Personal Blogs vs. Traditional Media

Posted on May 13, 2006

Mark Cuban has a great post about the difference between blogging and traditional media. He says that blogs are personal and "99pct of blogs are about what someone has to say" while "99 pct of traditional media is about making money."

Cuban says there are a few blogs, like the blog networks, out there just to make money but that these blogs are in the minority. There are some earlier polls that back this up -- in case it isn't blatantly obvious from the vast number of personal blogs indexed in Technorati, BlogPulse and other blog search tools. There was an AOL survey that found most people don't blog for money. Another survey conducted by BlogKits found that 18% blog for money but this survey was conducted by a blog advertising company.

Blogs being primarily more about what someone wants to say than what someone has to write about (traditional media) may help explain why the Colbert speech exploded in the blogosphere while the majority of the mainstream media ignored the subject until they reported on it as a blog phenomenon. To tie in the bread baking analogy, if bloggers are interested in something they will take the time to "bake bread." If they are not interested they won't bother. Reporters aren't always 100% restricted in what they write about but they definitely lack the freedom bloggers have.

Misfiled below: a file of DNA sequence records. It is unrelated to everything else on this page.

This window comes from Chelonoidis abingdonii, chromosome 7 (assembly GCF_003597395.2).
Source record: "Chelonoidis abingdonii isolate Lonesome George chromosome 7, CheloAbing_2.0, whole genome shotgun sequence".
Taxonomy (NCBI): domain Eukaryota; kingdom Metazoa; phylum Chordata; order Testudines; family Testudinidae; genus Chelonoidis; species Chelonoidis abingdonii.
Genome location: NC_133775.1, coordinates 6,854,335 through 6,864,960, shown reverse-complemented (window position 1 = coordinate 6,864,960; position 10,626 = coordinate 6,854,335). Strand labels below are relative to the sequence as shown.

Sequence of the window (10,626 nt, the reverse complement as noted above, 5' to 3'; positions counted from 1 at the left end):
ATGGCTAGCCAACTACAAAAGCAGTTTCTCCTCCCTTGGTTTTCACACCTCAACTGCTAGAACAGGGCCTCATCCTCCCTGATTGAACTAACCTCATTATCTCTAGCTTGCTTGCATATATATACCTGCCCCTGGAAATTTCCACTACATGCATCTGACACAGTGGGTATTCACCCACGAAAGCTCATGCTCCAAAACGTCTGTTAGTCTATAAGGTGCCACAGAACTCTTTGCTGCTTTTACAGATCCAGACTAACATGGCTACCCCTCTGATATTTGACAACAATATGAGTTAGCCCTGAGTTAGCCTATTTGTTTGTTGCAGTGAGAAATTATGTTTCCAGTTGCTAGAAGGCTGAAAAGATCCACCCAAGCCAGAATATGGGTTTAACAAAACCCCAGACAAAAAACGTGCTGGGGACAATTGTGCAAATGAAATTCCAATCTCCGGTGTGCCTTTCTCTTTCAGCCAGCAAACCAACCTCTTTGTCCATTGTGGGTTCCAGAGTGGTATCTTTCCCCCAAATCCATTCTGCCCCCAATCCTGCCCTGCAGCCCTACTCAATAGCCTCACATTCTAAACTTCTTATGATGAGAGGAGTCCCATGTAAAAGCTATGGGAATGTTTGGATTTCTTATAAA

Newspapers are adding new blogs daily and some of these newspaper blogs are giving the writers at least a little more freedom and more subject choices. Jeff Jarvis writes: "There's no reason that big media cannot break free of the shackles of its medium. Many or most won't try, that's true, but there's nothing to say that a newspaper reporter must stay trapped by paper."

On a side note, Mathew Ingram, who also agrees with Cuban's post, points out a recent $200,000 basketball-related fine Cuban received because of comments he made on his blog. Cuban is definitely exercising his freedom as a blogger to write what he wants.

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